Why Direct Biking Streets Aren’t Always the Safest or Most Enjoyable Option

Side-street itineraries are great for low-stress riding -- especially with kids

Gin Kilgore rides with her son Miguel, now 11. Photo: Michael Burton
Gin Kilgore rides with her son Miguel, now 11. Photo: Michael Burton

It’s fitting that John Greenfield’s Mellow Chicago Bike Map project has helped to rekindle my love of cycling in Chicago. John and I met 20 years ago at some kind of bicycle planning event, back when the Chicago Department of Transportation’s bike map was more aspirational than boastful. The few existing bike lanes were connected by orange “recommended routes” that were deemed reasonably good places to pedal.

I had just started commuting on a little mountain bike, because that’s how many Chicagoans rolled in the late 1990s, and was dutifully following the orange lines, including taking Milwaukee Avenue to ride downtown from the Near Northwest Side. The trips were functional but not particularly fun. At the time, John suggested taking Wood south to Hubbard as a less stressful alternative. Although losing the diagonal added a little distance, it made the trip much more relaxing.

Eastbound route from Logan Square to Bucktown via Lyndale. Image: The Mellow Chicago Bike Map
Eastbound route from Logan Square to Bucktown via Lyndale. Image: The Mellow Chicago Bike Map

Late night rides with new friends from Chicago Critical Mass expanded my mental map of low-stress streets.I learned that you can shortcut from Logan Square to Bucktown and the Webster bridge over the Chicago River by crossing the Goethe Elementary playground and continuing east on Lyndale. Barry Avenue is a great westbound alternative to busy Belmont. Leland is a more peaceful option than Lawrence for heading east from the river.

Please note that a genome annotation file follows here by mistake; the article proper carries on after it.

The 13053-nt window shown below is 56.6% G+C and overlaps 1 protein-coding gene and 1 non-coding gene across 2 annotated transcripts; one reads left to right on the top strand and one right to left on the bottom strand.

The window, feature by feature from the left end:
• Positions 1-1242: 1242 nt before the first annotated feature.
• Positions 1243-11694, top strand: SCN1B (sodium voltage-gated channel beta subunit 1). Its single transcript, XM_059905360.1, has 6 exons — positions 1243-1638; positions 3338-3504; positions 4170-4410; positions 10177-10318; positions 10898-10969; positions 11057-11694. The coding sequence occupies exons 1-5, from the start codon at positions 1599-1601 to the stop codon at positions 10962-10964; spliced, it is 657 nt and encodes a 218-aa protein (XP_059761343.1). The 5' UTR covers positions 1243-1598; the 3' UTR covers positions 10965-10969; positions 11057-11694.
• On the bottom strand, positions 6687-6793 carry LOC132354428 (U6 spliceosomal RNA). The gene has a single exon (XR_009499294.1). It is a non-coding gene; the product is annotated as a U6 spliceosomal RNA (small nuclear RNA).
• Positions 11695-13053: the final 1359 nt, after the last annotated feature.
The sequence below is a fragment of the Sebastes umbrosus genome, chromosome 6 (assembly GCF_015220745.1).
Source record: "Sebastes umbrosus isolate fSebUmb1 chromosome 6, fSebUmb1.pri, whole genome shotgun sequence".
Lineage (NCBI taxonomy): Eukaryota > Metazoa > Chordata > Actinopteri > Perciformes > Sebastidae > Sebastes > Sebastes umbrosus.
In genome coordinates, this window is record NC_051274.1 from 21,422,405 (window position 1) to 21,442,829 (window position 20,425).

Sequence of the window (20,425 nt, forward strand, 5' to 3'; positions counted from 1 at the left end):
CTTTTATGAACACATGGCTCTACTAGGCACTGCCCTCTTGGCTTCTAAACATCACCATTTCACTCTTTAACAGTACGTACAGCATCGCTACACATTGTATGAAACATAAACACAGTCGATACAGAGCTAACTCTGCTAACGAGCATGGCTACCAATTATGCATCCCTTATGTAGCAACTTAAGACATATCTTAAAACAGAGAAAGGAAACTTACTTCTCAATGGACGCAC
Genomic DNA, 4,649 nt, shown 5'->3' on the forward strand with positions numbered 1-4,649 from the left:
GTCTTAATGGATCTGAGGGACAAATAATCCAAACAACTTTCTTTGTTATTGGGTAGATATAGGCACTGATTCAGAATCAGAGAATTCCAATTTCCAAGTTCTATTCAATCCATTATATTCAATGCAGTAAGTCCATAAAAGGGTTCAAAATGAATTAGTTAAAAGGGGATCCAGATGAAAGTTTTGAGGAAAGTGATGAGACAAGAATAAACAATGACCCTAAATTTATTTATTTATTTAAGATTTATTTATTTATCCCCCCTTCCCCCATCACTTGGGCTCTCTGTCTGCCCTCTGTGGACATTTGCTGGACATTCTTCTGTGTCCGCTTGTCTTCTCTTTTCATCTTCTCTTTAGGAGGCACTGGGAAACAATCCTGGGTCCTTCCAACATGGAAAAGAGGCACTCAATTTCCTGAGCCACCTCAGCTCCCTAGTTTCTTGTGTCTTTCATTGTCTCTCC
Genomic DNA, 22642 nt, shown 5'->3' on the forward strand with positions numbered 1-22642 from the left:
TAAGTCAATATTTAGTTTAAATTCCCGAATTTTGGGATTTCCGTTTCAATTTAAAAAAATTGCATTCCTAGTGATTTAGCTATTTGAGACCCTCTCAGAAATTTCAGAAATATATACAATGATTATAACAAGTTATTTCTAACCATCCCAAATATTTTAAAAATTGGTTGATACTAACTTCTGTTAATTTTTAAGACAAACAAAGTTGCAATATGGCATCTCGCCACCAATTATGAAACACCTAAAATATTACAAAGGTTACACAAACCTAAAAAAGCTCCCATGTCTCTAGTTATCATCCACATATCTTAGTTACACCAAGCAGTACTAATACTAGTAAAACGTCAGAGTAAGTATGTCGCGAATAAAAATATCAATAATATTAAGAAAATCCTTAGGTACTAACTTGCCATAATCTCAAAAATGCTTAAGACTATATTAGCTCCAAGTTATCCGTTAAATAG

But my terrible sense of direction and tendency to space out has always made it hard to fully recreate these routes on my own. My guides were master pinball players, who would bounce south on Ravenswood, west on Grace, south on Wolcott, west on Melrose, and south again on Leavitt to the Diversey river crossing. I always found myself gravitating back to Damen, which is not the worst street to ride on (it was probably one of Chicago’s recommended routes, and one of the first streets to get bike lanes.) But, with plenty of car traffic, it’s not all that pleasant either.

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Some of the more complicated stealth routes may require writing down directions. Photo: Gin Kilgore

Fast forward a few life stages and I’m now riding with my 11-year-old son. A few weeks ago, after a harrowing “Must keep moving! Must stay in line!” ride up Racine to an appointment at Illinois Masonic Hospital Lakeview, I sent John a rant about how I sometimes envy the way families who drive are able to have conversations and not worry about what could possibly go wrong while biking with a kid (even a fast, traffic-savvy kid) sandwiched between impatient motor vehicle drivers and parked cars. Although I know many residential street routes that allow for a more tranquil, shady, and side-by-side ride (yes, we yield to car traffic behind us—Miguel is all about yelling “car back!” to warn about approaching motorists), I still sometimes get stumped on longer rides.

A low-stress route fro the Bloomingdale Trail to Illinois Masonic Hospital. Image: Google Maps
A relatively low-stress route from the Bloomingdale Trail to Illinois Masonic Hospital. Image: Google Maps

In this case we needed a lower-stress connection from the east end of the Bloomingdale Trail at Marshfield to the hospital at Wellington/Sheffield. Instead of taking Cortland to Racine to Wellington to get there, John suggested a stair-stepping northbound route of Cortland/Racine/Armitage/Seminary/Wrightwood/Mildred. Seminary is one-way northbound south of Fullerton, but a quick jog west to Clinton via the DePaul campus solves that problem for the southbound trip. Game changer!

I am now more motivated to scrutinize maps before taking a longer trip to find ways around challenging intersections and other barriers that can make these calmer routes tricky. I recently discovered Avondale (a relatively low-traffic frontage road that parallels the west side of the Kennedy Expressway) serves as an awesome alternative to hectic Milwaukee and Elston between Irving Park and Addison. A couple blocks south of Addison, you can bear right (make sure you don’t continue straight onto the access ramp for the highway!) to get on Central Park, a good route to Logan Square.